The 3 Important Things I Learned During My 2 Years at Bright Inventions
Huh, it’s been 2 years at Bright Inventions now. It was quite long but passed quite fast (that’s what she said).
There’s been a lot of coding, a lot of fun. This team rocks, that’s for sure.
It's a good time to summarize things - I’d like to tell you about 3 important things I have learned during the last 2 years at Bright Inventions.
Besides coding and great food I love drums. And it’s been like playing drums. :) Let me explain.
Rhythm is crucial for drums. As important as good patterns and practices for coding.
There are many software design patterns, all very important, which we as developers should get familiar with. In general, they are reusable solutions to a common problem. The better we know them the more efficient (and effective) our code will be.
The same is with drums - there are multiple patterns which if mastered and played correctly, will repay you with a nice vibe and impression. You always have your own style, but there are moments when you feel in your guts the good old shuffle you have been practicing for months will nail it. And it sure will - just like good software design will make your project well readable, maintainable, easy to understand and test.
During these two years I have spent time on a few projects, designed in a really cool and elegant way, using nice and bright (SEO guy will love it) patterns, which moved my coding knowledge and style to a next level. I taught myself to stick to these rules and it has always been worth it.
Rhythm section - drums with a bass or contrabass - is the core of the band. Of course, you can play a solo guitar or a piano gig, but that is not the case. The rhythm section provides rhythm (no kiddin’ Sherlock), tempo, balance, swing (and a few more) for the rest of the band. It is something like a “skeleton” for your sound. I used to play guitars, I enjoyed it, but it was always an “addition” to the sound we had, so I switched to drums to carry the sound my way and feel the importance of it.
Software projects vary a lot. There are developers doing TODO apps every week and on the other hand there are SpaceX Spacecraft engineers. Whatever we do, in my opinion, the most satisfaction we get from projects which have a concrete impact on users' business or even life experience.
I have learned one simple super-important thing during these two years - my work will be full of joy if it has a true meaning to someone.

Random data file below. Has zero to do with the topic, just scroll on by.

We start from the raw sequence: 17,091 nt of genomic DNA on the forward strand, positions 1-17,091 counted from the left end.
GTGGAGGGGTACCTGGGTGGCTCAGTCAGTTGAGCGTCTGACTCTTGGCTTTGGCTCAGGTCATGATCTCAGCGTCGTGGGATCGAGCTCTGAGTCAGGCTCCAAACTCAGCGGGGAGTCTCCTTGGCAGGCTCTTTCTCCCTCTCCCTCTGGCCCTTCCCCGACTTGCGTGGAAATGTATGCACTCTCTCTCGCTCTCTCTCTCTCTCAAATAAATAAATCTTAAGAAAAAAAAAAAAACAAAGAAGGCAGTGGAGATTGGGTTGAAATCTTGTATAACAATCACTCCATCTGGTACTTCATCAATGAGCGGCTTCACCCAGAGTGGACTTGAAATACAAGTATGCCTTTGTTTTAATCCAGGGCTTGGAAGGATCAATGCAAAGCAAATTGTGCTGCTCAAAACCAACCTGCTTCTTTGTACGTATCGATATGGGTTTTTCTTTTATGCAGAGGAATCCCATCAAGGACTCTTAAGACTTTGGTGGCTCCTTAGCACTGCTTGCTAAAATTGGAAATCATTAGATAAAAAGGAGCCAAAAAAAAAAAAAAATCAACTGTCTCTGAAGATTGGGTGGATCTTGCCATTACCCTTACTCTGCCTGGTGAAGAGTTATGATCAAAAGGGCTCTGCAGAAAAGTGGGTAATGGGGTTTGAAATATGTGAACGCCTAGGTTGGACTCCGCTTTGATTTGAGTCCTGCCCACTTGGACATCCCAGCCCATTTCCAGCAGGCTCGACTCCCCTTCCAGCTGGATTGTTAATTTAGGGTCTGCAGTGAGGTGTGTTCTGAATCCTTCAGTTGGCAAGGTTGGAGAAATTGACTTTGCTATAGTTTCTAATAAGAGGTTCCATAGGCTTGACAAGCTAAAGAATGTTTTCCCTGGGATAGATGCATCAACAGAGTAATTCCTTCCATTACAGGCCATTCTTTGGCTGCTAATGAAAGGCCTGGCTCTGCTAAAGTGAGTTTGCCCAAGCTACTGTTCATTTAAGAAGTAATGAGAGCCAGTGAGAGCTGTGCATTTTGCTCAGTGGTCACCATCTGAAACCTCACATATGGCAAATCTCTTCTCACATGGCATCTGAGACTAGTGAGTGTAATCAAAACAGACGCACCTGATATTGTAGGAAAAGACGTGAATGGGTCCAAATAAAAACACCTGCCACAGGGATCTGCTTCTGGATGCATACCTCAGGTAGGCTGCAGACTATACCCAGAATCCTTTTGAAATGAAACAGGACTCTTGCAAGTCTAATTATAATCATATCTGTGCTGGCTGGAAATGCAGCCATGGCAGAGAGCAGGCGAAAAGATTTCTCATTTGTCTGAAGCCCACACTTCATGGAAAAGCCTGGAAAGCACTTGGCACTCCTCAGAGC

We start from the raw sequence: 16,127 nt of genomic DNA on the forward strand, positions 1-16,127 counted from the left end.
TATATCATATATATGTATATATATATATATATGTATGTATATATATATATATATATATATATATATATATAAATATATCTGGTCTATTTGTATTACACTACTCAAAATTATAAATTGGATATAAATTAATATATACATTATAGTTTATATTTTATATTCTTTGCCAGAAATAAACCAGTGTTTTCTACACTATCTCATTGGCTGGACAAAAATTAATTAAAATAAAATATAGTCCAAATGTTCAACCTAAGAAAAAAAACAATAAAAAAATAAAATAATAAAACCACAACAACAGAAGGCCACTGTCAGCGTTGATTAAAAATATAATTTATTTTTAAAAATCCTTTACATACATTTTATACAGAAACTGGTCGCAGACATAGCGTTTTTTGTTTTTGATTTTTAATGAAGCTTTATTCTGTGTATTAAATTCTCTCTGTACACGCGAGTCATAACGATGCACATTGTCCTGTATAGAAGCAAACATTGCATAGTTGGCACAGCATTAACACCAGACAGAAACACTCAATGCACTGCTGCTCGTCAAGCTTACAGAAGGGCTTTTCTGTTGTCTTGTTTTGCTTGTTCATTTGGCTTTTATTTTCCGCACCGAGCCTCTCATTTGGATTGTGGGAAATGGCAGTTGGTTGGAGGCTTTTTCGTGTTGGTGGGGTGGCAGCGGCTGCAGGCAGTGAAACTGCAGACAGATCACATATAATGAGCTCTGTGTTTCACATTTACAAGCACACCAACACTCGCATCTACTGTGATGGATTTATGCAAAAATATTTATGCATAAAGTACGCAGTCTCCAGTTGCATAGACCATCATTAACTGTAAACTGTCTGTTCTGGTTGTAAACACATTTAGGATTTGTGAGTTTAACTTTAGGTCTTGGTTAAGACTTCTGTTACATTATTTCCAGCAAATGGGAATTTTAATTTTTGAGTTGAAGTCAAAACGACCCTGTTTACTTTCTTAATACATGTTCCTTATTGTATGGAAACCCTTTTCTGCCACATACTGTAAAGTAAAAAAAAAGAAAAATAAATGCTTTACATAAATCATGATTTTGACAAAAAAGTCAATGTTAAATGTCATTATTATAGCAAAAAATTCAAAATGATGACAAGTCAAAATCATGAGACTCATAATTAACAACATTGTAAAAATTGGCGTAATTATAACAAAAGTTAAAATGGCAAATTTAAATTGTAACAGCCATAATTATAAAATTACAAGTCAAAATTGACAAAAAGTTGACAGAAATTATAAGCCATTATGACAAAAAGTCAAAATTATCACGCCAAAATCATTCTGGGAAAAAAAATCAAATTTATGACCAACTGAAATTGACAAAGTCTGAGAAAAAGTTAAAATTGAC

At Bright Inventions I have had the pleasure to create software for healthcare business and humanitarian organisations, which not only gave a gravity to my work but also improved my skills a lot.
We shall not forget - the importance of piggybacking responsibility. The more your work matters, the more responsible you are, especially for failures. It is not that hard to crash a song or a piece of software.
It is ok to make mistakes, better not that huge (that’s what she… you know what ;)), but there are people counting on us, so we need to put ourselves together and put out the fire. Clients do not need apologies, they need actions and solutions.
This should be the first one, but the whole drum-coding metaphor wouldn't be so catchy then :).
You can play on your drum set all night long, either playing your own tracks or covering any shuffle you like, but it is nothing compared to even a short jam with people who enjoy the music and feel the beat as you do. There is always something you can learn from your band - you can play it a little different, you can play it a little better.
Once you master drum basics the next step you want to make is to play with a band. It speeds up your self-improvement a lot.
Working as a software developer is not different. I learned a looooooot from Bright Inventions as a team and each one of you guys - how to code better, how to be flexible, how to enjoy life at the office. I am super sure I would not have learned stuff I know now if it was not for the team. I can feel our band is playing some good music there, which is reflected in our Clients’ satisfaction. :)
It's a really valuable experience to be surrounded with people who have bright (I’m wondering if the SEO team will pay me or something?) minds and ideas.
“Playing together" is the essence of any project we are on.
Thank you all for that opportunity! :)
Ba dum, tss